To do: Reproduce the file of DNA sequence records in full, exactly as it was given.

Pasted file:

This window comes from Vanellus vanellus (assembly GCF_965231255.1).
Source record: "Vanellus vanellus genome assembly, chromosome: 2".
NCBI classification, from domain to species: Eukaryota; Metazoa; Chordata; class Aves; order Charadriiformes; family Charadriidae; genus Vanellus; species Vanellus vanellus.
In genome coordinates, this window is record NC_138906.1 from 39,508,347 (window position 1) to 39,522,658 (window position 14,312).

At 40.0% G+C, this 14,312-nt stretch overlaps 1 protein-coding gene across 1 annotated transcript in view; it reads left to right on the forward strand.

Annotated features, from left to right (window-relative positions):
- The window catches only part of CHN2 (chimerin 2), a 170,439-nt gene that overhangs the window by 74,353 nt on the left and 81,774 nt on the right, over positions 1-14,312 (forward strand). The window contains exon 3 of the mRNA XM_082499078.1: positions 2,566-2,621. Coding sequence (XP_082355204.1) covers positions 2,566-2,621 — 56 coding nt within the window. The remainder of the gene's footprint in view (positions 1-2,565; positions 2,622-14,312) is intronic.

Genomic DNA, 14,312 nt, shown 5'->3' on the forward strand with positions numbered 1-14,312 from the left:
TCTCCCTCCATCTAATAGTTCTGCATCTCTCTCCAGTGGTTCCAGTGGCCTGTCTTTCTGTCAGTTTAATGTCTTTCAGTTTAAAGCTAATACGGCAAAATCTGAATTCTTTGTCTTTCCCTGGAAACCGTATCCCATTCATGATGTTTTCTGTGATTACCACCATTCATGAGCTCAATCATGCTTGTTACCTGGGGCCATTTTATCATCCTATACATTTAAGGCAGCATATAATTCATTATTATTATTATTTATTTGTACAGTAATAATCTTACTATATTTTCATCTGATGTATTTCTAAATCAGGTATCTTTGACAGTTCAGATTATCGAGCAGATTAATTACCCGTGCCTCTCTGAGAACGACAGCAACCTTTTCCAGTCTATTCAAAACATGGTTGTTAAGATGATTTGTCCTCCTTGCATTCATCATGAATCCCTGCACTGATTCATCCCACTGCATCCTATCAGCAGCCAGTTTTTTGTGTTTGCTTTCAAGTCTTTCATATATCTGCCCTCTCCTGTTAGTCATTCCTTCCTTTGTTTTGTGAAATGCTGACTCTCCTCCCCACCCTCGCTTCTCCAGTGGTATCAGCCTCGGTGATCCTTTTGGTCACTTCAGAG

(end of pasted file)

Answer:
This window comes from Vanellus vanellus (assembly GCF_965231255.1).
Source record: "Vanellus vanellus genome assembly, chromosome: 2".
NCBI classification, from domain to species: Eukaryota; Metazoa; Chordata; class Aves; order Charadriiformes; family Charadriidae; genus Vanellus; species Vanellus vanellus.
In genome coordinates, this window is record NC_138906.1 from 39,508,347 (window position 1) to 39,522,658 (window position 14,312).

At 40.0% G+C, this 14,312-nt stretch overlaps 1 protein-coding gene across 1 annotated transcript in view; it reads left to right on the forward strand.

Annotated features, from left to right (window-relative positions):
- The window catches only part of CHN2 (chimerin 2), a 170,439-nt gene that overhangs the window by 74,353 nt on the left and 81,774 nt on the right, over positions 1-14,312 (forward strand). The window contains exon 3 of the mRNA XM_082499078.1: positions 2,566-2,621. Coding sequence (XP_082355204.1) covers positions 2,566-2,621 — 56 coding nt within the window. The remainder of the gene's footprint in view (positions 1-2,565; positions 2,622-14,312) is intronic.

Genomic DNA, 14,312 nt, shown 5'->3' on the forward strand with positions numbered 1-14,312 from the left:
TCTCCCTCCATCTAATAGTTCTGCATCTCTCTCCAGTGGTTCCAGTGGCCTGTCTTTCTGTCAGTTTAATGTCTTTCAGTTTAAAGCTAATACGGCAAAATCTGAATTCTTTGTCTTTCCCTGGAAACCGTATCCCATTCATGATGTTTTCTGTGATTACCACCATTCATGAGCTCAATCATGCTTGTTACCTGGGGCCATTTTATCATCCTATACATTTAAGGCAGCATATAATTCATTATTATTATTATTTATTTGTACAGTAATAATCTTACTATATTTTCATCTGATGTATTTCTAAATCAGGTATCTTTGACAGTTCAGATTATCGAGCAGATTAATTACCCGTGCCTCTCTGAGAACGACAGCAACCTTTTCCAGTCTATTCAAAACATGGTTGTTAAGATGATTTGTCCTCCTTGCATTCATCATGAATCCCTGCACTGATTCATCCCACTGCATCCTATCAGCAGCCAGTTTTTTGTGTTTGCTTTCAAGTCTTTCATATATCTGCCCTCTCCTGTTAGTCATTCCTTCCTTTGTTTTGTGAAATGCTGACTCTCCTCCCCACCCTCGCTTCTCCAGTGGTATCAGCCTCGGTGATCCTTTTGGTCACTTCAGAG